Highlands & Islands

Golden eagle survey to record numbers

golden eagle Image copyright RSPB Images
Image caption The last survey of golden eagle populations suggested a small rise in breeding pairs

A six month survey of Scotland's golden eagle population is to be carried out.

All of the golden eagles in the UK are found in Scotland, mainly in the Highlands and Islands, except for a solitary male in the Lake District.

The most recent survey in 2003 found the overall number of breeding pairs had increased by 20 to 442 since 1992.

Researchers want to find out whether conservation efforts since then have led to a further increase in numbers.

The golden eagle population has remained stable in recent decades, although long-term monitoring has shown a variation in numbers across different areas.

The survey in 2003 found there had been declines of 24% and 28% in the north central and south central Highlands respectively over the previous 20 years.

The latest survey, which has been funded by Scottish Natural Heritage (SNH) and the RSPB, will cover all current known golden eagle hunting and nesting areas.

Places previously inhabited by golden eagles will also be assessed to check for any signs of their return.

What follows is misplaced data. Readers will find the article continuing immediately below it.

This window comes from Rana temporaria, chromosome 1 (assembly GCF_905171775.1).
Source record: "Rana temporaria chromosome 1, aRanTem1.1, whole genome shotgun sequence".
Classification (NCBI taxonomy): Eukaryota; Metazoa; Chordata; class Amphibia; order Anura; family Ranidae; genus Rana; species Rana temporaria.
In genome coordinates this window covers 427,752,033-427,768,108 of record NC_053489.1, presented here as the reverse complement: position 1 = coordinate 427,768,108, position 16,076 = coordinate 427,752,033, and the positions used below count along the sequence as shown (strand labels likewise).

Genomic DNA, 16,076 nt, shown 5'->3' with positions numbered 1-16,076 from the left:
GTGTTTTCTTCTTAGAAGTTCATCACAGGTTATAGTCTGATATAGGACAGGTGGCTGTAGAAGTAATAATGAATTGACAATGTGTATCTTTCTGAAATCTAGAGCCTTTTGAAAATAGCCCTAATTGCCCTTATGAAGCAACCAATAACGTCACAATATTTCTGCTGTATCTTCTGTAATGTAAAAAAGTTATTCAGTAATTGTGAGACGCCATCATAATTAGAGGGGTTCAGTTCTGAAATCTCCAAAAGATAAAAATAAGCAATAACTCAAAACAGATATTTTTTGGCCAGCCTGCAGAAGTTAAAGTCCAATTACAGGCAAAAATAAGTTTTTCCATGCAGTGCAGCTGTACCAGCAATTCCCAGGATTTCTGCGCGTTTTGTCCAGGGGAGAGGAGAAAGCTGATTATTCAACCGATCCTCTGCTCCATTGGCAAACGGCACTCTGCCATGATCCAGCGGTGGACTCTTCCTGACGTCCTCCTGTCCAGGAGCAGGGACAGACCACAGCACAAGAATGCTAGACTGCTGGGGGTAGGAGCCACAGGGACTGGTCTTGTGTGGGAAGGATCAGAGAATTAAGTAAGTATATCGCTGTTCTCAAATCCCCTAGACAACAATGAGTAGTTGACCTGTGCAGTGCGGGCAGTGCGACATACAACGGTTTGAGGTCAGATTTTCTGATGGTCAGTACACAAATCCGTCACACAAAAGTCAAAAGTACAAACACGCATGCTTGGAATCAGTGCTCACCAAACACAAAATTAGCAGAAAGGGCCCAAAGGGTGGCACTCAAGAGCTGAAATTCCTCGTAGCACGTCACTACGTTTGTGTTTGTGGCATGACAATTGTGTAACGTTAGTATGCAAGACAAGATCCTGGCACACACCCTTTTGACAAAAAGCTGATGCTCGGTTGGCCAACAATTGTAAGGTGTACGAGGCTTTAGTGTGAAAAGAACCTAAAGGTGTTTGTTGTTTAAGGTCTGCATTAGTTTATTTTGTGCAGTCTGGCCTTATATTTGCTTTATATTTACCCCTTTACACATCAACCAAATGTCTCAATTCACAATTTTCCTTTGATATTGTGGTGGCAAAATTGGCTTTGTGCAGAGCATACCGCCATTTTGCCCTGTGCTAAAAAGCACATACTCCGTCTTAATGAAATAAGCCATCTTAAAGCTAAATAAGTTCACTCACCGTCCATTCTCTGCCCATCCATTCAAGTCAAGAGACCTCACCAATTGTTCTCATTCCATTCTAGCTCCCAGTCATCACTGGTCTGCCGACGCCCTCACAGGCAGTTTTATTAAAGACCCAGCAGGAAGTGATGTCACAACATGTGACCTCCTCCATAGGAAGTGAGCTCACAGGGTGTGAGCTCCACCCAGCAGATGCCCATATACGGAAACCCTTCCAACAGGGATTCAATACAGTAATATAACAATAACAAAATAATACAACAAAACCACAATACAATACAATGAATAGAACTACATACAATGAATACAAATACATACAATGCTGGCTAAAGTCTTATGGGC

Dr Daniel Hayhow from the RSPB Centre for Conservation Science said: "This national survey is really important to the conservation efforts for golden eagles.

"These birds don't breed until they are four or five years old so having accurate numbers of breeding pairs will help us assess how the population is faring at the moment and in the future."

Image copyright PA
Image caption The golden eagle population has recovered in recent decades

Golden eagles were once common across Britain but disappeared from Wales and England by the mid 19th century due to persecution.

Part of the surviving population in Scotland suffered a sharp decline in breeding success in the 1960s due to pesticide use, although numbers have recovered since then.

Andrew Stevenson, SNH ornithological adviser, said: "Although around half the golden eagle population is monitored every year by the Scottish Raptor Study Group, these broader national surveys are vital to fill the gaps on the status of the whole population.

"We use the results of these surveys to make decisions about the future conservation of the golden eagle."

Mr Stevenson said golden eagles face a range of issues, including wildlife crime in some areas and also poor quality habitats with reduced prey in parts of the west Highlands.

He added: "Intriguingly, there has been a suggestion in recent years that some pairs have learned to cope with fairly extensive forests, despite it being a factor in some range losses historically.

"The potential risks from renewables have also increased as the industry grows.

"Clearly, the factors affecting the conservation of golden eagles need us all to work together."

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